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Financial Dictionary - Mortgage


A mortgage is a security instrument that allows the buyer to receive a certain amount of money from a financial institution in exchange for a commitment to return the amount loaned plus the corresponding interest in periodic payments.

It is important to note that although we commonly call it a mortgage, we are actually referring to a mortgage loan. A mortgage loan is a debt established with a financial institution, while a mortgage is the guarantee that this debt will be repaid and it is given directly on the property that is acquired.

Every mortgage loan has various basic elements:

  • The principal refers to the amount of money the bank has lent us and in most cases is less than the price of the property.
  • The interest indicates the additional amount that we must pay to the institution that granted us the mortgage loan. This amount can be fixed or variable.
  • The repayment term is the maximum time in which we must repay the amount loaned by the bank. ¿

What are mortgage loans used for?

Mortgage loans are normally used to obtain a large amount of money using an asset as collateral. In most cases, these types of loans are used to purchase a home.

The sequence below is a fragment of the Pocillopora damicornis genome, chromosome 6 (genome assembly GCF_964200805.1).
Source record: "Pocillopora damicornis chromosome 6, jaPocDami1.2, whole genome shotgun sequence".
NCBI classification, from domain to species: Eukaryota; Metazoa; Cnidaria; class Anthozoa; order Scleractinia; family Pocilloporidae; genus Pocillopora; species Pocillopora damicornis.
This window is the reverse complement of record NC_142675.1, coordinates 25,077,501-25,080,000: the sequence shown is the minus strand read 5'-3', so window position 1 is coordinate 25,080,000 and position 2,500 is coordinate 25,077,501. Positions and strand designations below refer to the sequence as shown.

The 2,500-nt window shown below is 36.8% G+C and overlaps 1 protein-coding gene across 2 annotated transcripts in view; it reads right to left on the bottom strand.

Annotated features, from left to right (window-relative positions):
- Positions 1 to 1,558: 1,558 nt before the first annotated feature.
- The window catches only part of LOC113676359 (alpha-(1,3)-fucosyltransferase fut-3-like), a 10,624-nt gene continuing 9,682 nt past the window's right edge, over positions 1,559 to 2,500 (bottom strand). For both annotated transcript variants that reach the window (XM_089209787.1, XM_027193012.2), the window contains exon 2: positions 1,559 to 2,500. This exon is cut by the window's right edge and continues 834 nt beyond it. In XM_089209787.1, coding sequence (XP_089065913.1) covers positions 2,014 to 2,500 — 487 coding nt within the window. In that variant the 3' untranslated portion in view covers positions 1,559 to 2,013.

What types of mortgage are there?

There are three different types of mortgage according to their interest rates:

  • Mortgage loans at fixed interest: these are loans in which the monthly payment is the same throughout the duration of the loan. Regardless of whether the rates go up or down, the amount will not change.

    This type of loan will never be affected by the ups and downs of the Euribor. They tend to have higher amortisation fees than the other types, so early redemption of the mortgage will be more expensive.

  • Mortgage loans at variable interest: these loans are made up of the value of the benchmark index, the Euribor in most cases, and another fixed spread. Usually the instalments are reviewed annually or semi-annually. In this case, the instalments will vary depending on increases or decreases in interest rates when the review occurs. Variable mortgages tend to have lower fees and longer repayment periods.
  • Mixed mortgage loans: this is the least common type. It combines the application of a fixed rate for part of the term and a variable interest rate for the remaining period.

    Usually the repayment instalments do not vary in the first years of the term, and subsequently the instalments will start to vary depending on interest rates.